Recovery therapies

Before an injury, it is important to know your strengths and weaknesses so you know which movements you can repeat with confidence and which ones to avoid. Injury affects neuromuscular capacity, so therapy requires increased coordination, especially intramuscular coordination in strength and agility work. The goals of a recovery go hand in hand with the ailment, this is not based on possibilities, but rather on concrete facts.

Below we discuss the main recovery therapies used in basketball:

  • Sports massage: a good massage improves blood flow and improves the lymphatic circulation of the muscle. It is important to clarify that not all injuries should be massaged, that is for the sports doctor on duty to decide. What you should always do is to receive a massage at the end of an intense practice to recover from muscle fatigue and begin to relax.
  • Hot and cold therapy: depending on what we want to address an injury, a specialist may opt for heat or cold. Heat combats muscle stiffness, which is why before a match we see players wearing heat packs if they detect any weakness in joints, for example. Heat can also be applied with a warm bath, an electric blanket and hot compresses. Cold is used to reduce inflammation, relieve muscle spasms and reduce pain. Care should always be taken, as neither cold nor heat should be applied for more than 20 to 30 minutes. There should always be a break.
  • Use of compression garments: decades ago, they began to be used as a postoperative treatment, but today they are used to improve body performance, among other benefits. With them we look for the regeneration of muscle tissue and the activation of blood circulation. It began to be used in athletics and gymnastics. Now, it is common to see these compression garments in basketball, from jerseys, knee braces, thigh braces to arm covers and calf braces. It reduces muscle fatigue during exercise, lowers muscle vibration during running and in turn the risk of injury.
  • Use of acupressure therapy: when a therapist focuses on the right points, he or she is able to drain the accumulated energy in one place. This accumulated energy generates aches and pains in athletes and translates into muscle tension, so it is important that the whole body is free of it. The points and their junctions constitute a network that runs through the whole body and by addressing them, disorders are accommodated and diseases are attacked in patients. Acupressure is similar to acupuncture, the only difference being that fingers and palms are used in acupressure and needles in acupuncture.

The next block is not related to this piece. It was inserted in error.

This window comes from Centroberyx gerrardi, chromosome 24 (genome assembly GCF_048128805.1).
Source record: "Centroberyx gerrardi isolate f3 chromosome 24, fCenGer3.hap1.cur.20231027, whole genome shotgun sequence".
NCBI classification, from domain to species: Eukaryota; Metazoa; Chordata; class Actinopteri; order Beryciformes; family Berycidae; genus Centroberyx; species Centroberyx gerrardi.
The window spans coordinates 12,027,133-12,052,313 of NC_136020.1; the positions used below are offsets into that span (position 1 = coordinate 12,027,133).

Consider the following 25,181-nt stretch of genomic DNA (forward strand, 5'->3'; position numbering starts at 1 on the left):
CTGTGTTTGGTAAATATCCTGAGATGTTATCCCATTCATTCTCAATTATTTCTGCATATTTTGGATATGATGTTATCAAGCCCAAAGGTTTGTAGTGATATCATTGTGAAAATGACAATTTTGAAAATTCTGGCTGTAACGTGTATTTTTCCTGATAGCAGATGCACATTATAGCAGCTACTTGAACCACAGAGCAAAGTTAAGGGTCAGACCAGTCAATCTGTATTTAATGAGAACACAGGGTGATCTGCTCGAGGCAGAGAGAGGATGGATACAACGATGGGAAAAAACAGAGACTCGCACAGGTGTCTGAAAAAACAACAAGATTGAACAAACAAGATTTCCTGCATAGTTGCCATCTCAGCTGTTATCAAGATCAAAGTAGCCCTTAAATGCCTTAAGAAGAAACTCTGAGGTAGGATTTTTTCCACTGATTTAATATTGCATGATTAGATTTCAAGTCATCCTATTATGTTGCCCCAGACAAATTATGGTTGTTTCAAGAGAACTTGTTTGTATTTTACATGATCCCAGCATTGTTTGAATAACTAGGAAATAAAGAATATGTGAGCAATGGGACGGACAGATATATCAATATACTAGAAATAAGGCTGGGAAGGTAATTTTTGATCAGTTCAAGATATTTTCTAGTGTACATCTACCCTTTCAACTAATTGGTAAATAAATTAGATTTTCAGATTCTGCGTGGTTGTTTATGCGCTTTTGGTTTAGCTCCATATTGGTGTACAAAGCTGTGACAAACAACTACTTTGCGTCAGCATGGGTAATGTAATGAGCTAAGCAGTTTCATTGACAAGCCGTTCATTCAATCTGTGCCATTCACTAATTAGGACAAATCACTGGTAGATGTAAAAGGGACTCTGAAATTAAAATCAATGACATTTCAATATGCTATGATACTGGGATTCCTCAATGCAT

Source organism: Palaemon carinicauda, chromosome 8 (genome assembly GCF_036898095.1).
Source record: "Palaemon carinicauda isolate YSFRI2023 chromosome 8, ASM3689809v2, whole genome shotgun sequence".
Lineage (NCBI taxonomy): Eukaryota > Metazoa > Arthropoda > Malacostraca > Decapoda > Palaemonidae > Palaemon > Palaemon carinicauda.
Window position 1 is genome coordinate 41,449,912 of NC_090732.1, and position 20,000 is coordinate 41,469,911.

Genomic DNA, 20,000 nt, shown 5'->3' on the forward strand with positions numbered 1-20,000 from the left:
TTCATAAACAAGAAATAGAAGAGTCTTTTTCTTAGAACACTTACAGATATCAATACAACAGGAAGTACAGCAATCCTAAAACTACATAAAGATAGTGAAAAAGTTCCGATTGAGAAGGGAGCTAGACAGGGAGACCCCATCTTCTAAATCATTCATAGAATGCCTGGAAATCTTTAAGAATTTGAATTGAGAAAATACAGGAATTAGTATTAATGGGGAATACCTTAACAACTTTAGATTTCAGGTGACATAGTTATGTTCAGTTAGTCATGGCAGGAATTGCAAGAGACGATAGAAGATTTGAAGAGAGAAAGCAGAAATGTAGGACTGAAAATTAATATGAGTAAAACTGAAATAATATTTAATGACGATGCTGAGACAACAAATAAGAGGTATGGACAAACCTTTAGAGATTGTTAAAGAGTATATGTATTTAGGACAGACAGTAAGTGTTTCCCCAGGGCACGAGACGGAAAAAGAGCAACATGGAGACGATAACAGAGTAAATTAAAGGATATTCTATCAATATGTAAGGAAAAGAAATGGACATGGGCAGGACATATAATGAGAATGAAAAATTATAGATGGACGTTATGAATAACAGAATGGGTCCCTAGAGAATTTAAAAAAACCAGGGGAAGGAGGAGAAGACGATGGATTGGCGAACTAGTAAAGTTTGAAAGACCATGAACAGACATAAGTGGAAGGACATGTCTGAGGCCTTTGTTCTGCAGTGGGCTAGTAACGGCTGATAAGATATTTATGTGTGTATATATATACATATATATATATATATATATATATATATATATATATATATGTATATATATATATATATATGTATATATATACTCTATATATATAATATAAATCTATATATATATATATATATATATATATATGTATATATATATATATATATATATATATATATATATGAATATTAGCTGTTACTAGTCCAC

• Use of thermotherapy and cryotherapy: Only sports physicians know which type of application is ideal for your body, depending on your ailment. Thermotherapy is the use of heat and cryotherapy is the application of cold to the body, simple as that. Both agree in that they relieve acute pain within 48 to 72 hours, when the injury is severe. However cold is usually used as it reduces the inflammation of the affected part.

How to apply the RICE therapy to treat first aid injuries in basketball?

How to apply the RICE therapy to treat first aid injuries in basketball?

PRICE is an acronym meaning protection, rest, ice, compression and elevation. PRICE is the update of the initial RICE therapy. It is a procedure that treats a basketball player in the first moments after an injury, however, it extends for 48 or 72 hours depending on the injury:

  • Protection: This phase was the last to be added, but the first to be applied. The affected joint is protected with pads or a bandage, without applying pressure for the time being.
  • Rest: In the first few moments, the damaged area is given a chance to recover. There should be no immediate attempts to get up if the injury is to the lower limbs.
  • Ice: Cold is applied rather than heat because we are trying to reduce the inflammation and reduce the intensity of the pain, which is expected to be temporary. When the pain remains, the best thing to do is to have an X-ray to see what the difficulty is.
  • Compression: This step consists of using a bandage to put more pressure on the injury, but it should not be excessive as there are bound to be complications.
  • Elevation: If the injury is in the lower extremities, the player should be lying down and the leg should be raised to the level of the heart. When the injury is in the upper extremities, it is possible to be seated with the arm above shoulder level.

When should we see a specialist for the treatment of basketball injuries?

Some injuries are minor, but it is time to discuss with which injuries there should be immediate medical or surgical assistance:

  • Sprains: there is a high chance that you will require immobilisation of the leg or arm. In sprains there is a tear in the ligaments that provide stability. A tear causes severe pain and can be partial or total.
  • Total dislocation: the bone moves out of its typical place when the player falls to the ground. It is the only recorded cause of dislocation in the shoulder or wrist. Finger dislocations are caused by the ball hitting the outstretched hand at high speed.
  • Fractures: can occur in the wrists and ankle, most commonly. In basketball they only occur in spectacular falls of players to the ground.